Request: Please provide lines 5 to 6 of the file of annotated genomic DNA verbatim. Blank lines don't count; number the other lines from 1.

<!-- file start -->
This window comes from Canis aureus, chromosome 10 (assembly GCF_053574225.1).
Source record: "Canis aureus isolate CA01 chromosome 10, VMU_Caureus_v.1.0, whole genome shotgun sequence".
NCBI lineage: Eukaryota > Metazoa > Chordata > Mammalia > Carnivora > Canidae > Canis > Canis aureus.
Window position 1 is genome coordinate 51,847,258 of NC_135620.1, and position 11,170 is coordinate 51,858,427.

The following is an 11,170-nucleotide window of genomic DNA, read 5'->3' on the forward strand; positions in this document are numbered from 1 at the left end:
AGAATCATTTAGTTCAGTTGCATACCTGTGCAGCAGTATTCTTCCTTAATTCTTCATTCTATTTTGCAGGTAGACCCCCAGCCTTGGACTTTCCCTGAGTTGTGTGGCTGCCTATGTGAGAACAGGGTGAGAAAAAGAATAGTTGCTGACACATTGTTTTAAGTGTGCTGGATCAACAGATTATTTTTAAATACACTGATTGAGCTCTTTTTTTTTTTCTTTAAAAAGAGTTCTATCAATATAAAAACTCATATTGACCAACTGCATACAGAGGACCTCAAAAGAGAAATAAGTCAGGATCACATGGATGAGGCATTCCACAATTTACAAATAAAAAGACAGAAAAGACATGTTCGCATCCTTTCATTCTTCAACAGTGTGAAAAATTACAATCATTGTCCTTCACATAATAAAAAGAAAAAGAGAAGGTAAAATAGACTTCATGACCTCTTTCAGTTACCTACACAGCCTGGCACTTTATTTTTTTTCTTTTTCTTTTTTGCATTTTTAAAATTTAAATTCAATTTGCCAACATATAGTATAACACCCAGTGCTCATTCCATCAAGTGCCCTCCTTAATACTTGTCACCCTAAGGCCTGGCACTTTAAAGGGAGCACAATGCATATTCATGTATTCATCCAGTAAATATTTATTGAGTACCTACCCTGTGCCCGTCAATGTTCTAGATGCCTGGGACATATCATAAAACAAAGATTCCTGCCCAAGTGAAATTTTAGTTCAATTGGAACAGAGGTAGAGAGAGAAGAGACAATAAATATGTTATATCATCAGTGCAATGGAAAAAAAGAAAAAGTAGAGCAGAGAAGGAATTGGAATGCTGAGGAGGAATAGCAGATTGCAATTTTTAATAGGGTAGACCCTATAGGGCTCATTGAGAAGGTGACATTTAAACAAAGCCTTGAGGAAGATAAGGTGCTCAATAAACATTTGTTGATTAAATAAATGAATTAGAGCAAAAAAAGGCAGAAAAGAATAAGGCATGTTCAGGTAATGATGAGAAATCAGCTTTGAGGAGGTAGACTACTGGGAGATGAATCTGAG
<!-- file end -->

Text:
The following is an 11,170-nucleotide window of genomic DNA, read 5'->3' on the forward strand; positions in this document are numbered from 1 at the left end:
AGAATCATTTAGTTCAGTTGCATACCTGTGCAGCAGTATTCTTCCTTAATTCTTCATTCTATTTTGCAGGTAGACCCCCAGCCTTGGACTTTCCCTGAGTTGTGTGGCTGCCTATGTGAGAACAGGGTGAGAAAAAGAATAGTTGCTGACACATTGTTTTAAGTGTGCTGGATCAACAGATTATTTTTAAATACACTGATTGAGCTCTTTTTTTTTTTCTTTAAAAAGAGTTCTATCAATATAAAAACTCATATTGACCAACTGCATACAGAGGACCTCAAAAGAGAAATAAGTCAGGATCACATGGATGAGGCATTCCACAATTTACAAATAAAAAGACAGAAAAGACATGTTCGCATCCTTTCATTCTTCAACAGTGTGAAAAATTACAATCATTGTCCTTCACATAATAAAAAGAAAAAGAGAAGGTAAAATAGACTTCATGACCTCTTTCAGTTACCTACACAGCCTGGCACTTTATTTTTTTTCTTTTTCTTTTTTGCATTTTTAAAATTTAAATTCAATTTGCCAACATATAGTATAACACCCAGTGCTCATTCCATCAAGTGCCCTCCTTAATACTTGTCACCCTAAGGCCTGGCACTTTAAAGGGAGCACAATGCATATTCATGTATTCATCCAGTAAATATTTATTGAGTACCTACCCTGTGCCCGTCAATGTTCTAGATGCCTGGGACATATCATAAAACAAAGATTCCTGCCCAAGTGAAATTTTAGTTCAATTGGAACAGAGGTAGAGAGAGAAGAGACAATAAATATGTTATATCATCAGTGCAATGGAAAAAAAGAAAAAGTAGAGCAGAGAAGGAATTGGAATGCTGAGGAGGAATAGCAGATTGCAATTTTTAATAGGGTAGACCCTATAGGGCTCATTGAGAAGGTGACATTTAAACAAAGCCTTGAGGAAGATAAGGTGCTCAATAAACATTTGTTGATTAAATAAATGAATTAGAGCAAAAAAAGGCAGAAAAGAATAAGGCATGTTCAGGTAATGATGAGAAATCAGCTTTGAGGAGGTAGACTACTGGGAGATGAATCTGAG